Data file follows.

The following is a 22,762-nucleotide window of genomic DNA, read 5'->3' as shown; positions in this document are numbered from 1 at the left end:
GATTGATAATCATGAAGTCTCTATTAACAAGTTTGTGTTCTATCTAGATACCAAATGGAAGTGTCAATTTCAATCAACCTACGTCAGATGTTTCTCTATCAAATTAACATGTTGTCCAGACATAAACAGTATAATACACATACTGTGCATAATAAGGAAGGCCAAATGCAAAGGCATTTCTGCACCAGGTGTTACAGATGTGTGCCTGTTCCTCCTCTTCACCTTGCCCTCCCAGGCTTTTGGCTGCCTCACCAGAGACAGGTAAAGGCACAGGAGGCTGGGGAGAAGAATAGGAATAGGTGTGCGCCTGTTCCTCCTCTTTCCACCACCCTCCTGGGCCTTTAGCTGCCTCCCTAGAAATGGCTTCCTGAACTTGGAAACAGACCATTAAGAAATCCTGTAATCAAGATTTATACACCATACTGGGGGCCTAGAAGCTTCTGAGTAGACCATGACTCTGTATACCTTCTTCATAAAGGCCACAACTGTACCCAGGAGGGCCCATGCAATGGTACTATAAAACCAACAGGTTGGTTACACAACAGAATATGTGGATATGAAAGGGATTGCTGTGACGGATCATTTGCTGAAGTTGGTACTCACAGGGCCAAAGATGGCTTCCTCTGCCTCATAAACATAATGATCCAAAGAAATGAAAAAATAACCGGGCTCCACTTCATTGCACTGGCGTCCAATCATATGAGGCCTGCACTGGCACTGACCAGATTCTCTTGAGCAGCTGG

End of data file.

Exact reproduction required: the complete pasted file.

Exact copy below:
The following is a 22,762-nucleotide window of genomic DNA, read 5'->3' as shown; positions in this document are numbered from 1 at the left end:
GATTGATAATCATGAAGTCTCTATTAACAAGTTTGTGTTCTATCTAGATACCAAATGGAAGTGTCAATTTCAATCAACCTACGTCAGATGTTTCTCTATCAAATTAACATGTTGTCCAGACATAAACAGTATAATACACATACTGTGCATAATAAGGAAGGCCAAATGCAAAGGCATTTCTGCACCAGGTGTTACAGATGTGTGCCTGTTCCTCCTCTTCACCTTGCCCTCCCAGGCTTTTGGCTGCCTCACCAGAGACAGGTAAAGGCACAGGAGGCTGGGGAGAAGAATAGGAATAGGTGTGCGCCTGTTCCTCCTCTTTCCACCACCCTCCTGGGCCTTTAGCTGCCTCCCTAGAAATGGCTTCCTGAACTTGGAAACAGACCATTAAGAAATCCTGTAATCAAGATTTATACACCATACTGGGGGCCTAGAAGCTTCTGAGTAGACCATGACTCTGTATACCTTCTTCATAAAGGCCACAACTGTACCCAGGAGGGCCCATGCAATGGTACTATAAAACCAACAGGTTGGTTACACAACAGAATATGTGGATATGAAAGGGATTGCTGTGACGGATCATTTGCTGAAGTTGGTACTCACAGGGCCAAAGATGGCTTCCTCTGCCTCATAAACATAATGATCCAAAGAAATGAAAAAATAACCGGGCTCCACTTCATTGCACTGGCGTCCAATCATATGAGGCCTGCACTGGCACTGACCAGATTCTCTTGAGCAGCTGG